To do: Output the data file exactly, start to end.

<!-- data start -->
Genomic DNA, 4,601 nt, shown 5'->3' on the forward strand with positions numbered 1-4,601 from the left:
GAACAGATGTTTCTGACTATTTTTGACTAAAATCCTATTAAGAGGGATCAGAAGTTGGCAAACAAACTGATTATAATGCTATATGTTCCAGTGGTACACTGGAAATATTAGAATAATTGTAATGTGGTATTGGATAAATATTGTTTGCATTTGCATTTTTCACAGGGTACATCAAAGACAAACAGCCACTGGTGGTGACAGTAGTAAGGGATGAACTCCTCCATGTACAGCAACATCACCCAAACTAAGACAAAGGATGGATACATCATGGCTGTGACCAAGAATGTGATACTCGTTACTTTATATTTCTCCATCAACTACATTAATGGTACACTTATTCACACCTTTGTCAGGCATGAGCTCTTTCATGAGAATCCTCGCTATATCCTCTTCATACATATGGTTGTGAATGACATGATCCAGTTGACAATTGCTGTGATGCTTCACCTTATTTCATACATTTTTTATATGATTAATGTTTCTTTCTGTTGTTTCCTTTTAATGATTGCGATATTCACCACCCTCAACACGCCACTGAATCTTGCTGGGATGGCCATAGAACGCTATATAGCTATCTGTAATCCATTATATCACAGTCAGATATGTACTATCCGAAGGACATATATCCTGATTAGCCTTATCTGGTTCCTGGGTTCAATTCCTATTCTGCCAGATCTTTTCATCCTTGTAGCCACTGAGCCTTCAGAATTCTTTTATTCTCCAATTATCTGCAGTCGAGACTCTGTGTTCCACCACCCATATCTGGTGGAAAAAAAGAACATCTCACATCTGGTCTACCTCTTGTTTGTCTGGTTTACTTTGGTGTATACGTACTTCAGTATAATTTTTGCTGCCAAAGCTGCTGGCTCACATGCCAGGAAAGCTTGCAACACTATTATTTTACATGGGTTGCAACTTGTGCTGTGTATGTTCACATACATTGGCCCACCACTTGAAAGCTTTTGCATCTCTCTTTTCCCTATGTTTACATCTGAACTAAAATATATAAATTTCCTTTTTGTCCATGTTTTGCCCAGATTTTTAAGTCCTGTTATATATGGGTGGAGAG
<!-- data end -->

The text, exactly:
Genomic DNA, 4,601 nt, shown 5'->3' on the forward strand with positions numbered 1-4,601 from the left:
GAACAGATGTTTCTGACTATTTTTGACTAAAATCCTATTAAGAGGGATCAGAAGTTGGCAAACAAACTGATTATAATGCTATATGTTCCAGTGGTACACTGGAAATATTAGAATAATTGTAATGTGGTATTGGATAAATATTGTTTGCATTTGCATTTTTCACAGGGTACATCAAAGACAAACAGCCACTGGTGGTGACAGTAGTAAGGGATGAACTCCTCCATGTACAGCAACATCACCCAAACTAAGACAAAGGATGGATACATCATGGCTGTGACCAAGAATGTGATACTCGTTACTTTATATTTCTCCATCAACTACATTAATGGTACACTTATTCACACCTTTGTCAGGCATGAGCTCTTTCATGAGAATCCTCGCTATATCCTCTTCATACATATGGTTGTGAATGACATGATCCAGTTGACAATTGCTGTGATGCTTCACCTTATTTCATACATTTTTTATATGATTAATGTTTCTTTCTGTTGTTTCCTTTTAATGATTGCGATATTCACCACCCTCAACACGCCACTGAATCTTGCTGGGATGGCCATAGAACGCTATATAGCTATCTGTAATCCATTATATCACAGTCAGATATGTACTATCCGAAGGACATATATCCTGATTAGCCTTATCTGGTTCCTGGGTTCAATTCCTATTCTGCCAGATCTTTTCATCCTTGTAGCCACTGAGCCTTCAGAATTCTTTTATTCTCCAATTATCTGCAGTCGAGACTCTGTGTTCCACCACCCATATCTGGTGGAAAAAAAGAACATCTCACATCTGGTCTACCTCTTGTTTGTCTGGTTTACTTTGGTGTATACGTACTTCAGTATAATTTTTGCTGCCAAAGCTGCTGGCTCACATGCCAGGAAAGCTTGCAACACTATTATTTTACATGGGTTGCAACTTGTGCTGTGTATGTTCACATACATTGGCCCACCACTTGAAAGCTTTTGCATCTCTCTTTTCCCTATGTTTACATCTGAACTAAAATATATAAATTTCCTTTTTGTCCATGTTTTGCCCAGATTTTTAAGTCCTGTTATATATGGGTGGAGAG